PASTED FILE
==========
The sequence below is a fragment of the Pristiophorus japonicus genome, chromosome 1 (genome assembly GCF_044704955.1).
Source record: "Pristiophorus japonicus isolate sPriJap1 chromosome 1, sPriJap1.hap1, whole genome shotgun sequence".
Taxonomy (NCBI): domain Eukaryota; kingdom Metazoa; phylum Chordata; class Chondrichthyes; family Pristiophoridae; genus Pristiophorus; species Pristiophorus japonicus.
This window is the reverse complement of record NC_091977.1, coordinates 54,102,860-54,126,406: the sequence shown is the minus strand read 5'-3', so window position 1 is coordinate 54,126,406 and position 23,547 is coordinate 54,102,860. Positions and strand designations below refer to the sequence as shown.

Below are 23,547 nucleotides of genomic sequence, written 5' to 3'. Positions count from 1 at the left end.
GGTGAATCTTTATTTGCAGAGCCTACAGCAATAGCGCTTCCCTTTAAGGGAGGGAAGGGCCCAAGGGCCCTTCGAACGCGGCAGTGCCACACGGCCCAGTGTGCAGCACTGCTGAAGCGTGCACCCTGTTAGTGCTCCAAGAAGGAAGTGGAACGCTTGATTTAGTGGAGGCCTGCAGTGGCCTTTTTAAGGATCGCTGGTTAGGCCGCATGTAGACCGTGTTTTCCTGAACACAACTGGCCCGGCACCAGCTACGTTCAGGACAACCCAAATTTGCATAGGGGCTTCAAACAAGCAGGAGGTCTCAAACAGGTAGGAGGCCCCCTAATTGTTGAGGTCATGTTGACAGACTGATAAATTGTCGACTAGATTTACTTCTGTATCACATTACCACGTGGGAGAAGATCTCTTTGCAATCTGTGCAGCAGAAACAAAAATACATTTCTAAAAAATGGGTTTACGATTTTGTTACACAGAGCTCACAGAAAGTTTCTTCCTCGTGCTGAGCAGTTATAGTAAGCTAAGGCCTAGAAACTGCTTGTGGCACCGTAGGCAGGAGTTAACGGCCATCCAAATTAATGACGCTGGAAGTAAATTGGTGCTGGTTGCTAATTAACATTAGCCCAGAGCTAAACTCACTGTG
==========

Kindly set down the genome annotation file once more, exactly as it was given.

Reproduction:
The sequence below is a fragment of the Pristiophorus japonicus genome, chromosome 1 (genome assembly GCF_044704955.1).
Source record: "Pristiophorus japonicus isolate sPriJap1 chromosome 1, sPriJap1.hap1, whole genome shotgun sequence".
Taxonomy (NCBI): domain Eukaryota; kingdom Metazoa; phylum Chordata; class Chondrichthyes; family Pristiophoridae; genus Pristiophorus; species Pristiophorus japonicus.
This window is the reverse complement of record NC_091977.1, coordinates 54,102,860-54,126,406: the sequence shown is the minus strand read 5'-3', so window position 1 is coordinate 54,126,406 and position 23,547 is coordinate 54,102,860. Positions and strand designations below refer to the sequence as shown.

Below are 23,547 nucleotides of genomic sequence, written 5' to 3'. Positions count from 1 at the left end.
GGTGAATCTTTATTTGCAGAGCCTACAGCAATAGCGCTTCCCTTTAAGGGAGGGAAGGGCCCAAGGGCCCTTCGAACGCGGCAGTGCCACACGGCCCAGTGTGCAGCACTGCTGAAGCGTGCACCCTGTTAGTGCTCCAAGAAGGAAGTGGAACGCTTGATTTAGTGGAGGCCTGCAGTGGCCTTTTTAAGGATCGCTGGTTAGGCCGCATGTAGACCGTGTTTTCCTGAACACAACTGGCCCGGCACCAGCTACGTTCAGGACAACCCAAATTTGCATAGGGGCTTCAAACAAGCAGGAGGTCTCAAACAGGTAGGAGGCCCCCTAATTGTTGAGGTCATGTTGACAGACTGATAAATTGTCGACTAGATTTACTTCTGTATCACATTACCACGTGGGAGAAGATCTCTTTGCAATCTGTGCAGCAGAAACAAAAATACATTTCTAAAAAATGGGTTTACGATTTTGTTACACAGAGCTCACAGAAAGTTTCTTCCTCGTGCTGAGCAGTTATAGTAAGCTAAGGCCTAGAAACTGCTTGTGGCACCGTAGGCAGGAGTTAACGGCCATCCAAATTAATGACGCTGGAAGTAAATTGGTGCTGGTTGCTAATTAACATTAGCCCAGAGCTAAACTCACTGTG